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Non-Destructive Testing and Simulation of Reinforced Materials

The macroscopic properties of materials are strongly determined by the microstructure of the materials. This holds in particular for fiber reinforced composites where fiber distribution and orientation are crucial for the reinforcement to serve it’s purpose. This essential microstructural information can be obtained from high-resolution images using non-destructive testing methods.

The mixing of fibers and polymers to form composites opens new ways for designing lightweight materials substituting traditionally used steel alloys or iron sheets in aviation and car industry. Composite materials are traditionally regarded as materials that can save energy in large structures and components associated with transportation. Some of the most interesting applications of fiber reinforced composite materials are those where they are used to protect lives or property by absorbing the energy of projectiles in impacts or crashes. Due to the increasing use of fiber reinforced composites as safety-relevant parts, an enhanced understanding of the connection between the spatial distribution of microscopic fibers, controlling the macroscopic performance, has become a major issue (compare the twofigures).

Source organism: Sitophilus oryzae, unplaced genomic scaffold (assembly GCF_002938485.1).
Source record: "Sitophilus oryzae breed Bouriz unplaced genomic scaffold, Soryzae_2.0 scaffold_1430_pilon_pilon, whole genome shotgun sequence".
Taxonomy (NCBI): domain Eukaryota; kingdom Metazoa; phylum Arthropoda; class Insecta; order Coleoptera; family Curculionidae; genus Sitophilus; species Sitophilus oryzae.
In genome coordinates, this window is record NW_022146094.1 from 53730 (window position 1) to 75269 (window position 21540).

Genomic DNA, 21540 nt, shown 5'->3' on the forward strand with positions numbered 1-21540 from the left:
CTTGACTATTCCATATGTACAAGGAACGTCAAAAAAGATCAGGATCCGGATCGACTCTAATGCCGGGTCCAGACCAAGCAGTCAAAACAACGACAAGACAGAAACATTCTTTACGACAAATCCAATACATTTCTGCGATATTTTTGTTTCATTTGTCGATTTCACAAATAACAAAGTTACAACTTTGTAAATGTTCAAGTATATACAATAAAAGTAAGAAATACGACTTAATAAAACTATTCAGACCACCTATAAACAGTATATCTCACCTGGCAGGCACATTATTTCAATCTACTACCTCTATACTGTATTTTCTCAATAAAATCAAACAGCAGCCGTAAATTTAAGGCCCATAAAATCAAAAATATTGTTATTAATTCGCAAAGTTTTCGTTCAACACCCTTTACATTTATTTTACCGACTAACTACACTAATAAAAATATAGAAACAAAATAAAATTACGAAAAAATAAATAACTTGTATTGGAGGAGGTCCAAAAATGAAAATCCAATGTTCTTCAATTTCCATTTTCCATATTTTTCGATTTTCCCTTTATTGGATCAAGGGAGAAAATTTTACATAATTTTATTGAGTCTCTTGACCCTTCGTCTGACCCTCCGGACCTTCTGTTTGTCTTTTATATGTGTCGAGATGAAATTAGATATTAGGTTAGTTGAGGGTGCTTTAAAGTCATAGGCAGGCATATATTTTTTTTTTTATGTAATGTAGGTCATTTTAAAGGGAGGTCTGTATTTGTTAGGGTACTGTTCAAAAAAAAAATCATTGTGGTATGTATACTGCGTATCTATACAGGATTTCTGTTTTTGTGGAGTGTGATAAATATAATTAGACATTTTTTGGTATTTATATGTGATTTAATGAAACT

Knowledge about the components as well as the production process of fiber reinforced composites provides broad qualitative information about the microstructure, for instance about fiber volume fraction, preferred fiber direction or layers within the microstructure. However, quantitative image analysis is needed in order to go beyond mere qualitative descriptions of composite materials. Essentially, there are two strategies for assembling a composite – stacking layers of different materials yielding a laminate or inserting particles into a matrix to get a particle-reinforced composite. Fiber-reinforced SMC falls into the first class as it is produced by compression molding (compare third figure from top).

Industrially, SMC is processed in three steps: First, up to a dozen liquid and solid raw materials are mixed to form a homogeneous resin-filler paste. Reinforcement fibers are incorporated, resulting in a semi-finished SMC panel exhibiting a rather low viscosity which allows the fibers to be effectively wetted with a coating film. Second, the SMC is stored for a while to give the paste time to thicken, or mature. During this process the SMC cures, resulting in an increase of the dynamic viscosity. Finally, the semi-finished SMC panel is formed into a component. The SMC starts to flow due to the pressure, eventually filling the cavities of the mold and at the same time dragging along the fibers in the resulting flow field. In our research project we have investigated in detail the fiber orientation in varying depths of glass- and carbon fiber-reinforced SMC materials using several non-destructive testing methods (CT, X-ray, SAM and Infrared).

Selected publications

Non-destructive characterization of fiber orientation in reinforced SMC as input for simulation based design
K. Schladitz, A. Büter, M. Godehardt, O. Wirjadi, J. Fleckenstein, T. Gerster, U. Hassler, K. Jaschek, M. Maisl, U. Maisl, S. Mohr, U. Netzelmann, T. Potyra, M. O. Steinhauser
Composite Structures 2017160, 195-203

Contact

Prof. Dr. rer. nat. habil.
Martin Oliver Steinhauser
Professor of Applied Physics and Computer Science
Building 8, Room 115
Fax : +49 69 1533-2206
Website editorial teamID: 8803
last updated on: 11.04.2020